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There'll Be a Little Smokio in Tokio
12018-07-28T16:29:58-04:00David Fedman49fb12a9dc049fa723aae9d52d00a1d69c5c61e724"There'll Be a Little Smokio in Tokio," Don Baker with the Polka Dots (written by Pat Kellogg and Jim Rice), 1942.plain2018-11-18T17:02:46-05:001942Archive.orgDon Baker and the Polka DotsArchive.orgPublic domain.David Fedman49fb12a9dc049fa723aae9d52d00a1d69c5c61e7
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12018-04-23T13:40:20-04:00Capital Punishment15The burning of Tokyo in American war planning and wartime popular culture.plain2018-11-28T08:27:47-05:001942David Fedman
No sooner had the smoke cleared over Pearl Harbor than Americans war planners began to systematically investigate how best to burn Tokyo and its environs to the ground. While some intelligence agencies began to plot out specific sites of industry and defense around the enemy capital for surgical bombardment, others quickly turned their attention to urban Tokyo’s well-known vulnerability to fire. That much of eastern Tokyo had burned to the ground following the Great Kanto Earthquake of 1923 was of great interest to military planners, who began to investigate how they might spark a great conflagration of their own (Fedman and Karacas, 2012).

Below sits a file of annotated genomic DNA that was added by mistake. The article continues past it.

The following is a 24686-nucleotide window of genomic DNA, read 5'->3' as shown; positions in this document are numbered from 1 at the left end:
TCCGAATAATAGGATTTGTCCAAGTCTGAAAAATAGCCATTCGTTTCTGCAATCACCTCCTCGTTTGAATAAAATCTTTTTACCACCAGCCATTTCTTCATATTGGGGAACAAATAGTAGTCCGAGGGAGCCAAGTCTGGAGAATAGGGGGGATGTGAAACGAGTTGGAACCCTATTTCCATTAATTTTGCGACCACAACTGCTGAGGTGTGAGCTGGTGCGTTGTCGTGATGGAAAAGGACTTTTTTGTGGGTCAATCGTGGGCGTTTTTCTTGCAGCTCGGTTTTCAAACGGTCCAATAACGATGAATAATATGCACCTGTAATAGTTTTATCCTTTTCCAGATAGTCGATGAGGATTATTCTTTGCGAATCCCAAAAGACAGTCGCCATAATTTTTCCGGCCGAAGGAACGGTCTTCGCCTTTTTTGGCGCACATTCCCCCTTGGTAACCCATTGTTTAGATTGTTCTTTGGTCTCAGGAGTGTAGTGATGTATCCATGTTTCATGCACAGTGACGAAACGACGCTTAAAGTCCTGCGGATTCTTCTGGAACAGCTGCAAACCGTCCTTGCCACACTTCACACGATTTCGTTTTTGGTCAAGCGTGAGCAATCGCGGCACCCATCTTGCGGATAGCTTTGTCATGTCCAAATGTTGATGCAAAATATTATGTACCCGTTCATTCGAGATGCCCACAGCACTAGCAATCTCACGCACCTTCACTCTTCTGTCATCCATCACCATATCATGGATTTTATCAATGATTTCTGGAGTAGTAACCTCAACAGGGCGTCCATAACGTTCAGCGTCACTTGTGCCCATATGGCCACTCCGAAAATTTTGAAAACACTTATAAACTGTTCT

Such an abiding interest in Tokyo’s flammability was far from confined to the war room. Americans of all stripes were soon imagining the capital aflame, especially following news of the Doolittle Raiders' sensational 1942 assault on Tokyo. Perhaps the most popular expression of this sentiment can be found in the chorus of Don Baker’s 1942 hit There’ll be a little Smokio in Tokio:
There'll be a little smokio in Tokio Hooray, hooray, hooray And you can bet it will not be from Tokio Hooray, hooray, hooray Them saki yaki boy Will throw away his toys And Uncle Sam will frown When Yankee Doodle goes to town